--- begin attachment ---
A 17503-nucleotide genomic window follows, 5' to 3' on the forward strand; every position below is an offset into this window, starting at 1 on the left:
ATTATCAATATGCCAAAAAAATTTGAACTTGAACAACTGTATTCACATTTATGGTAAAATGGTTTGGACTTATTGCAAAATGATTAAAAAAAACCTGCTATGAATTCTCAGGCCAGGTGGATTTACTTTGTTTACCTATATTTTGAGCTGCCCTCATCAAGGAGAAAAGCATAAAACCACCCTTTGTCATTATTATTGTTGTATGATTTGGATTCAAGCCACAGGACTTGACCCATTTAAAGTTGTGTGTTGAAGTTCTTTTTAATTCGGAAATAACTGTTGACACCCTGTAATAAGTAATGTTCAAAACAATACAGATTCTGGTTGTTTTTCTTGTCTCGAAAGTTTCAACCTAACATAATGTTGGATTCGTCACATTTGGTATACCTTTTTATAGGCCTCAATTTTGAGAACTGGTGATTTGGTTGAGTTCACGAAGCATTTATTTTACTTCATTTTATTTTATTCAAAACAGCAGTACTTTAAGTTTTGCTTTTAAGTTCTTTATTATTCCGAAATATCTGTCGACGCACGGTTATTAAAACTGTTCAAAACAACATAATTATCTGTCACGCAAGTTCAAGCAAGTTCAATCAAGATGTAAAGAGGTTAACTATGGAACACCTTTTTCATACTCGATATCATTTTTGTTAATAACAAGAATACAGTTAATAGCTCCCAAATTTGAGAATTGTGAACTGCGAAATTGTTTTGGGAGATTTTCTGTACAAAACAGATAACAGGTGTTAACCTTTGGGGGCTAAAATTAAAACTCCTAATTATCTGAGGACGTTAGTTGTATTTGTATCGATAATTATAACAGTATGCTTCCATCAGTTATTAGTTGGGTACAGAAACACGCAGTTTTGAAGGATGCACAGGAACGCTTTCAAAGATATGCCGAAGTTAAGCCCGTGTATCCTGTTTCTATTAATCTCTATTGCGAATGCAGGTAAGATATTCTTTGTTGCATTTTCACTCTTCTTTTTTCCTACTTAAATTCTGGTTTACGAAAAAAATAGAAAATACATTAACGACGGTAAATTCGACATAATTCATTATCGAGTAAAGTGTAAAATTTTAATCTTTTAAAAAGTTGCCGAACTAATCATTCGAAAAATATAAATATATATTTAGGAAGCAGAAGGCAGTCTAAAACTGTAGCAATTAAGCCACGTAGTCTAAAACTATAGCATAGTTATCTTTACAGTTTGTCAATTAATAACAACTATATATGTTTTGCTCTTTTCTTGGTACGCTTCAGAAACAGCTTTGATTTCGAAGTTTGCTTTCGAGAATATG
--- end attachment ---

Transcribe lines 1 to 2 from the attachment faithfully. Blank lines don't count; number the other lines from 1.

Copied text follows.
A 17503-nucleotide genomic window follows, 5' to 3' on the forward strand; every position below is an offset into this window, starting at 1 on the left:
ATTATCAATATGCCAAAAAAATTTGAACTTGAACAACTGTATTCACATTTATGGTAAAATGGTTTGGACTTATTGCAAAATGATTAAAAAAAACCTGCTATGAATTCTCAGGCCAGGTGGATTTACTTTGTTTACCTATATTTTGAGCTGCCCTCATCAAGGAGAAAAGCATAAAACCACCCTTTGTCATTATTATTGTTGTATGATTTGGATTCAAGCCACAGGACTTGACCCATTTAAAGTTGTGTGTTGAAGTTCTTTTTAATTCGGAAATAACTGTTGACACCCTGTAATAAGTAATGTTCAAAACAATACAGATTCTGGTTGTTTTTCTTGTCTCGAAAGTTTCAACCTAACATAATGTTGGATTCGTCACATTTGGTATACCTTTTTATAGGCCTCAATTTTGAGAACTGGTGATTTGGTTGAGTTCACGAAGCATTTATTTTACTTCATTTTATTTTATTCAAAACAGCAGTACTTTAAGTTTTGCTTTTAAGTTCTTTATTATTCCGAAATATCTGTCGACGCACGGTTATTAAAACTGTTCAAAACAACATAATTATCTGTCACGCAAGTTCAAGCAAGTTCAATCAAGATGTAAAGAGGTTAACTATGGAACACCTTTTTCATACTCGATATCATTTTTGTTAATAACAAGAATACAGTTAATAGCTCCCAAATTTGAGAATTGTGAACTGCGAAATTGTTTTGGGAGATTTTCTGTACAAAACAGATAACAGGTGTTAACCTTTGGGGGCTAAAATTAAAACTCCTAATTATCTGAGGACGTTAGTTGTATTTGTATCGATAATTATAACAGTATGCTTCCATCAGTTATTAGTTGGGTACAGAAACACGCAGTTTTGAAGGATGCACAGGAACGCTTTCAAAGATATGCCGAAGTTAAGCCCGTGTATCCTGTTTCTATTAATCTCTATTGCGAATGCAGGTAAGATATTCTTTGTTGCATTTTCACTCTTCTTTTTTCCTACTTAAATTCTGGTTTACGAAAAAAATAGAAAATACATTAACGACGGTAAATTCGACATAATTCATTATCGAGTAAAGTGTAAAATTTTAATCTTTTAAAAAGTTGCCGAACTAATCATTCGAAAAATATAAATATATATTTAGGAAGCAGAAGGCAGTCTAAAACTGTAGCAATTAAGCCACGTAGTCTAAAACTATAGCATAGTTATCTTTACAGTTTGTCAATTAATAACAACTATATATGTTTTGCTCTTTTCTTGGTACGCTTCAGAAACAGCTTTGATTTCGAAGTTTGCTTTCGAGAATATG